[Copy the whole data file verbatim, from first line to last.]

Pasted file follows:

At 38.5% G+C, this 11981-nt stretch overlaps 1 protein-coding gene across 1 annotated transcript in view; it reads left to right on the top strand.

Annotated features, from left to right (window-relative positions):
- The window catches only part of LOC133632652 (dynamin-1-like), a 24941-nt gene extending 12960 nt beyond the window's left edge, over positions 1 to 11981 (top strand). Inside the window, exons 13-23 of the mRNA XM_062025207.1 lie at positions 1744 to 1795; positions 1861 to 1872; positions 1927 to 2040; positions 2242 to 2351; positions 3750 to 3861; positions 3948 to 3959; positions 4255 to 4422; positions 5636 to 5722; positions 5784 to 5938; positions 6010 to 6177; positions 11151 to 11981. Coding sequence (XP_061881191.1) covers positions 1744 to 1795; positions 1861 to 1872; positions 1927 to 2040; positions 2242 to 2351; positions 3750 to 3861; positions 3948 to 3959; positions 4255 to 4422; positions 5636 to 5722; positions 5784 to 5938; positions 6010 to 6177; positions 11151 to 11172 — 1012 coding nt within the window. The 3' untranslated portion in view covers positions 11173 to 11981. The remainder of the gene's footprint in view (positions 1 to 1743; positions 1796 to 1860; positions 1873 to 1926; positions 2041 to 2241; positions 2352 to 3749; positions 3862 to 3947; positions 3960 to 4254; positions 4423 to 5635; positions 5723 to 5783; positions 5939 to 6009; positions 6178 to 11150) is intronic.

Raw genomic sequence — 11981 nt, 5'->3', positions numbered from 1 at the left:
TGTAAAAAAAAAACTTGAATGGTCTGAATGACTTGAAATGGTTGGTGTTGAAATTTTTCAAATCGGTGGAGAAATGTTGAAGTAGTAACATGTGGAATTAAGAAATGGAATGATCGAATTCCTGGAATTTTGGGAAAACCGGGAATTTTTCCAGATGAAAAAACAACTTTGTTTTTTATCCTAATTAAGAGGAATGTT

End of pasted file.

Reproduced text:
At 38.5% G+C, this 11981-nt stretch overlaps 1 protein-coding gene across 1 annotated transcript in view; it reads left to right on the top strand.

Annotated features, from left to right (window-relative positions):
- The window catches only part of LOC133632652 (dynamin-1-like), a 24941-nt gene extending 12960 nt beyond the window's left edge, over positions 1 to 11981 (top strand). Inside the window, exons 13-23 of the mRNA XM_062025207.1 lie at positions 1744 to 1795; positions 1861 to 1872; positions 1927 to 2040; positions 2242 to 2351; positions 3750 to 3861; positions 3948 to 3959; positions 4255 to 4422; positions 5636 to 5722; positions 5784 to 5938; positions 6010 to 6177; positions 11151 to 11981. Coding sequence (XP_061881191.1) covers positions 1744 to 1795; positions 1861 to 1872; positions 1927 to 2040; positions 2242 to 2351; positions 3750 to 3861; positions 3948 to 3959; positions 4255 to 4422; positions 5636 to 5722; positions 5784 to 5938; positions 6010 to 6177; positions 11151 to 11172 — 1012 coding nt within the window. The 3' untranslated portion in view covers positions 11173 to 11981. The remainder of the gene's footprint in view (positions 1 to 1743; positions 1796 to 1860; positions 1873 to 1926; positions 2041 to 2241; positions 2352 to 3749; positions 3862 to 3947; positions 3960 to 4254; positions 4423 to 5635; positions 5723 to 5783; positions 5939 to 6009; positions 6178 to 11150) is intronic.

Raw genomic sequence — 11981 nt, 5'->3', positions numbered from 1 at the left:
TGTAAAAAAAAAACTTGAATGGTCTGAATGACTTGAAATGGTTGGTGTTGAAATTTTTCAAATCGGTGGAGAAATGTTGAAGTAGTAACATGTGGAATTAAGAAATGGAATGATCGAATTCCTGGAATTTTGGGAAAACCGGGAATTTTTCCAGATGAAAAAACAACTTTGTTTTTTATCCTAATTAAGAGGAATGTT